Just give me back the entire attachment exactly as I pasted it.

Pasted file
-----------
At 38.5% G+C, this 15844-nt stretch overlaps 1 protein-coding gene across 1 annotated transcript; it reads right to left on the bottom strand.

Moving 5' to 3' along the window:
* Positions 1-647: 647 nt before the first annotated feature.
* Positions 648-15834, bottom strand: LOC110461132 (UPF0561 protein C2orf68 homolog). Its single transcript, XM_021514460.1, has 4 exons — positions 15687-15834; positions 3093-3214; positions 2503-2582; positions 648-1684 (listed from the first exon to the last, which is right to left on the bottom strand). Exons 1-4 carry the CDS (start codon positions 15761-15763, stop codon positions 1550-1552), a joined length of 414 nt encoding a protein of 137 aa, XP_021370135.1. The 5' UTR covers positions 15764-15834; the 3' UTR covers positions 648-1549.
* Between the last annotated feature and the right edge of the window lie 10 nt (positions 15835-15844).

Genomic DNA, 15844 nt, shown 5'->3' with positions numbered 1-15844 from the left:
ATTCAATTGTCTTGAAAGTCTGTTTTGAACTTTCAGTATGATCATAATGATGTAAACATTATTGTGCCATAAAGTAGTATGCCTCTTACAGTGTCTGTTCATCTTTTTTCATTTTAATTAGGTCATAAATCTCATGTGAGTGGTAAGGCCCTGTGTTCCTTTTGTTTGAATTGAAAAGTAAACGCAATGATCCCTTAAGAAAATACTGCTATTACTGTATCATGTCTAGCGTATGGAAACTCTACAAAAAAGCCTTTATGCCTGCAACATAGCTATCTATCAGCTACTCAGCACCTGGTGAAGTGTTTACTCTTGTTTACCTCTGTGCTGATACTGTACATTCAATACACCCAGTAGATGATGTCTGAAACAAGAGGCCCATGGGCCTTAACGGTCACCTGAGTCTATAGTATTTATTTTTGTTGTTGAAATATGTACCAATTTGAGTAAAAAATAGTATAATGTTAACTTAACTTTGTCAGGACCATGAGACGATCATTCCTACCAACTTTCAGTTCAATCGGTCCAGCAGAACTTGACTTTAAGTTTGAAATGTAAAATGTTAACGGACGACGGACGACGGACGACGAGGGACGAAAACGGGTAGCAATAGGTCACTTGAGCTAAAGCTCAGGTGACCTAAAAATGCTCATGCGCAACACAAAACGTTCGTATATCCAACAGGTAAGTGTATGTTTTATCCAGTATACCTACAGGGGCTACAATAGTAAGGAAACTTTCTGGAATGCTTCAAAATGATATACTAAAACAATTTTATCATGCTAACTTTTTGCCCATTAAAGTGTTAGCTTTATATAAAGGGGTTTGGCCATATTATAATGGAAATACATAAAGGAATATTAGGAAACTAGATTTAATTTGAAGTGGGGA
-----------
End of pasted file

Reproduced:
At 38.5% G+C, this 15844-nt stretch overlaps 1 protein-coding gene across 1 annotated transcript; it reads right to left on the bottom strand.

Moving 5' to 3' along the window:
* Positions 1-647: 647 nt before the first annotated feature.
* Positions 648-15834, bottom strand: LOC110461132 (UPF0561 protein C2orf68 homolog). Its single transcript, XM_021514460.1, has 4 exons — positions 15687-15834; positions 3093-3214; positions 2503-2582; positions 648-1684 (listed from the first exon to the last, which is right to left on the bottom strand). Exons 1-4 carry the CDS (start codon positions 15761-15763, stop codon positions 1550-1552), a joined length of 414 nt encoding a protein of 137 aa, XP_021370135.1. The 5' UTR covers positions 15764-15834; the 3' UTR covers positions 648-1549.
* Between the last annotated feature and the right edge of the window lie 10 nt (positions 15835-15844).

Genomic DNA, 15844 nt, shown 5'->3' with positions numbered 1-15844 from the left:
ATTCAATTGTCTTGAAAGTCTGTTTTGAACTTTCAGTATGATCATAATGATGTAAACATTATTGTGCCATAAAGTAGTATGCCTCTTACAGTGTCTGTTCATCTTTTTTCATTTTAATTAGGTCATAAATCTCATGTGAGTGGTAAGGCCCTGTGTTCCTTTTGTTTGAATTGAAAAGTAAACGCAATGATCCCTTAAGAAAATACTGCTATTACTGTATCATGTCTAGCGTATGGAAACTCTACAAAAAAGCCTTTATGCCTGCAACATAGCTATCTATCAGCTACTCAGCACCTGGTGAAGTGTTTACTCTTGTTTACCTCTGTGCTGATACTGTACATTCAATACACCCAGTAGATGATGTCTGAAACAAGAGGCCCATGGGCCTTAACGGTCACCTGAGTCTATAGTATTTATTTTTGTTGTTGAAATATGTACCAATTTGAGTAAAAAATAGTATAATGTTAACTTAACTTTGTCAGGACCATGAGACGATCATTCCTACCAACTTTCAGTTCAATCGGTCCAGCAGAACTTGACTTTAAGTTTGAAATGTAAAATGTTAACGGACGACGGACGACGGACGACGAGGGACGAAAACGGGTAGCAATAGGTCACTTGAGCTAAAGCTCAGGTGACCTAAAAATGCTCATGCGCAACACAAAACGTTCGTATATCCAACAGGTAAGTGTATGTTTTATCCAGTATACCTACAGGGGCTACAATAGTAAGGAAACTTTCTGGAATGCTTCAAAATGATATACTAAAACAATTTTATCATGCTAACTTTTTGCCCATTAAAGTGTTAGCTTTATATAAAGGGGTTTGGCCATATTATAATGGAAATACATAAAGGAATATTAGGAAACTAGATTTAATTTGAAGTGGGGA